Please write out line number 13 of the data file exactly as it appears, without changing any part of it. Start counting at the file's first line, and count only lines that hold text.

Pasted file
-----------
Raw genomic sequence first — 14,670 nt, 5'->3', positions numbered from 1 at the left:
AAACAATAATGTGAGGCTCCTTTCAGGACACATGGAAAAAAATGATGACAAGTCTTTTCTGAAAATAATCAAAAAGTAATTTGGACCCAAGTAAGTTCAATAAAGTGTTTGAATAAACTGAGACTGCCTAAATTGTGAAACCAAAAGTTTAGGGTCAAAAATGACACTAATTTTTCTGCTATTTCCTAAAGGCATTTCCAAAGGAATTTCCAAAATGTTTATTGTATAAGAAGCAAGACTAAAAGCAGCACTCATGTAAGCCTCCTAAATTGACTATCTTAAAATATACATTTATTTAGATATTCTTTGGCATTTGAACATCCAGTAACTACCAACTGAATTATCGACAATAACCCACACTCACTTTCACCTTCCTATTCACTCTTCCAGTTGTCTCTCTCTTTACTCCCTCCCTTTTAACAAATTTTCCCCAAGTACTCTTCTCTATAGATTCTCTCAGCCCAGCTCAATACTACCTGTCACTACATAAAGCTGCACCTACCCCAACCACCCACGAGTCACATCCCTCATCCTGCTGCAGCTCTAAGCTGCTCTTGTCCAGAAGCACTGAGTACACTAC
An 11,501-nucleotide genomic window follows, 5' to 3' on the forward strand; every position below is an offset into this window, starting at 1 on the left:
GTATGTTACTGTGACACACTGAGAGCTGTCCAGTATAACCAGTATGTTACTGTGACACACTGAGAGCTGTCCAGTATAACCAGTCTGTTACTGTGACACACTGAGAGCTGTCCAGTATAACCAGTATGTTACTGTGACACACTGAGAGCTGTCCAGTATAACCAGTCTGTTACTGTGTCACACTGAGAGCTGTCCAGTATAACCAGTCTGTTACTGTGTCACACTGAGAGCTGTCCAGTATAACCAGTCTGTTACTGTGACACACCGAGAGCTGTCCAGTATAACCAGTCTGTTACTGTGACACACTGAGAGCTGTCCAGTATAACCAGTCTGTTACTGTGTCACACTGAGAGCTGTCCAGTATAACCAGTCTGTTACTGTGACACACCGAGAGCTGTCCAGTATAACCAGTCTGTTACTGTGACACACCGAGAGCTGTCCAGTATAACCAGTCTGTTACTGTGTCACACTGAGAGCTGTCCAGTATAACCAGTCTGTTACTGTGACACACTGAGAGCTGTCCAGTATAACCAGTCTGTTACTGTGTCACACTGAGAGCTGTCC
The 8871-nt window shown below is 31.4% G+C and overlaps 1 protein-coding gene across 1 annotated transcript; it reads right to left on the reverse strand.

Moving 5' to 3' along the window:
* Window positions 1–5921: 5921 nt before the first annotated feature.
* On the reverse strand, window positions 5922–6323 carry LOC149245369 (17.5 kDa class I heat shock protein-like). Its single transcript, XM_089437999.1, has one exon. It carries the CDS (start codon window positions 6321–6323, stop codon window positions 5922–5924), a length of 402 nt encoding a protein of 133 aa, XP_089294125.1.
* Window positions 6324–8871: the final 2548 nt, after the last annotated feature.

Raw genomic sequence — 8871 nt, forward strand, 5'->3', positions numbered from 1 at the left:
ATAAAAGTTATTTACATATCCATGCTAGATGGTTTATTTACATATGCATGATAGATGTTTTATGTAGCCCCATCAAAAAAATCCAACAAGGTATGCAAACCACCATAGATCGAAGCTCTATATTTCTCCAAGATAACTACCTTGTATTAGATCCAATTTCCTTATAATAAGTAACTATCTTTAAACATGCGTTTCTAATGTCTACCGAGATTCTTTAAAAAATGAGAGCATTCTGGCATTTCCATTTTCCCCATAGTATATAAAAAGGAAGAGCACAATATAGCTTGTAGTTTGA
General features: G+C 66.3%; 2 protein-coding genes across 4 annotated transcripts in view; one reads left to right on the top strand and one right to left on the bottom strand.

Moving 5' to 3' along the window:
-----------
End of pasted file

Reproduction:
Moving 5' to 3' along the window: